Issue 86

Avid Shows How Achievable Immersive Sound Is


29 August 2018

Amongst all the flying bullets and Infected Mushroom madness on the Atmos show reel, the message delivered to the gathering at Avid’s Melbourne event space was ‘mixing for Atmos is possible.’

The message was tuned more to the actual mixing side. Walking through Dolby’s toolset, Avid’s APAC Audio Presales Manager, Daniel Lovell, demonstrated the basic ins and outs of object positioning and how it all neatly dovetails into the Pro Tools workflow.

The big caveat is that there’s still a hardware requirement involved. At the Avid space, that included a 5.1.4 array of impeccably-detailed Genelec ‘The Ones’ co-axial speakers, an Avid S6 console and MTRX converter, and, of course, Dolby’s own Mastering System on a custom Dell server Dolby calls the RMU. For now, you’re looking at a $10,000+ system for cinema deliverables.

However, if you’re not sending off mixes to your local cinema-plex, then there’s a much more affordable way to get started in Atmos. If you want to mix Atmos for streaming, home theatre Blu-Ray and VR applications, you can buy the Dolby Atmos Production Suite on the Avid store, which is sub-$500. It limits the monitor outputs to 22 instead of 64, and because it runs natively on your computer, will require a lot of freezing and committing tracks.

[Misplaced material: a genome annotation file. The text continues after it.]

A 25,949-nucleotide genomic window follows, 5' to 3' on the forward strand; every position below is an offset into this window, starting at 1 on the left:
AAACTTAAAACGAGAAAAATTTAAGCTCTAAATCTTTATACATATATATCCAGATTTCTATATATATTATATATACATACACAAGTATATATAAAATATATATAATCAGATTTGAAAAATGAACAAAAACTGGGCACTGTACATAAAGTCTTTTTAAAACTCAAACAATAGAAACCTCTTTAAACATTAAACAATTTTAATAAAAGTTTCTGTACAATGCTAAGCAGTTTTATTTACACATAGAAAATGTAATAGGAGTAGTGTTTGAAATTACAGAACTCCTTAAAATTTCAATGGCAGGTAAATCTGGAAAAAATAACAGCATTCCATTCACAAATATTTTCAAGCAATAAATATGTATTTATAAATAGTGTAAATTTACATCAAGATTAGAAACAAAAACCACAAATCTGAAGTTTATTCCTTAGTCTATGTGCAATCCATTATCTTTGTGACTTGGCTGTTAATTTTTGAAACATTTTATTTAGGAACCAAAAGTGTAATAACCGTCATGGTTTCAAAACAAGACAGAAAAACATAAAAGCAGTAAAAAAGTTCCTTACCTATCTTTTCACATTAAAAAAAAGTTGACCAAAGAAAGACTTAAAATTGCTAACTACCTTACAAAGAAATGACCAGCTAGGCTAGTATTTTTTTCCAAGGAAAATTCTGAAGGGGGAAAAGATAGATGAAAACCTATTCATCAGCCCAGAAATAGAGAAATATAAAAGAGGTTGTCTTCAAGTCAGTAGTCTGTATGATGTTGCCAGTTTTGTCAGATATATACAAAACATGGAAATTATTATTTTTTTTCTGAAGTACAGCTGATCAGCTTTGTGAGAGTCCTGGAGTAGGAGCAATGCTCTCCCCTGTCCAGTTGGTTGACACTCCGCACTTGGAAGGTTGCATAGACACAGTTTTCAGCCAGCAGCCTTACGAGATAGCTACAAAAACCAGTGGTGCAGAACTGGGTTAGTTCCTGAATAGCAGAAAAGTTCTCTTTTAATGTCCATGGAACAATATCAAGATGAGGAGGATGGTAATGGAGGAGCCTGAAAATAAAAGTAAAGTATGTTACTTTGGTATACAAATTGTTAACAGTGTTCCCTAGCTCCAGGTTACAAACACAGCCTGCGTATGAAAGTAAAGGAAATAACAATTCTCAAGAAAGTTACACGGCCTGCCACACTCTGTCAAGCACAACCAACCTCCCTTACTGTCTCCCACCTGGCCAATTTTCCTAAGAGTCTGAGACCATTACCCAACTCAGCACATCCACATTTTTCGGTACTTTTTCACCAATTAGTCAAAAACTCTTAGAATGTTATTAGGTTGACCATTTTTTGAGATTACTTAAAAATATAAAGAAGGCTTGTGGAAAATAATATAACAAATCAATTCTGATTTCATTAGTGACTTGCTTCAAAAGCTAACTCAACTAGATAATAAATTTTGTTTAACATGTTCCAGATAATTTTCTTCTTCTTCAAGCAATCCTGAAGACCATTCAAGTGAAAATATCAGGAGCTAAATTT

Tools aside, it definitely feels like Atmos is making ground in those other areas outside of movies. While movie soundtracks have made use of the format for the last four years, Netflix has also been developing its own titles with Atmos sound, and Atmos will feature on Amazon Prime starting September, 2018. You can also purchase sub-$1000 Atmos soundbars that bounce the overhead channels off your ceiling. On the live side, Dolby has begun pushing into the club scene, hand-picking artists to rework their material in Atmos.

Avid also hooked up an Oculus Rift virtual reality headset with a little demo. It wasn’t the highest resolution, but gave participants a look into the world of ambisonics and developing 360-degree sound.

Possible, probable, either way, immersive audio is definitely something mix engineers will need to get their head around some day, so kudos to Avid for hosting this introductory event.


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Issue 86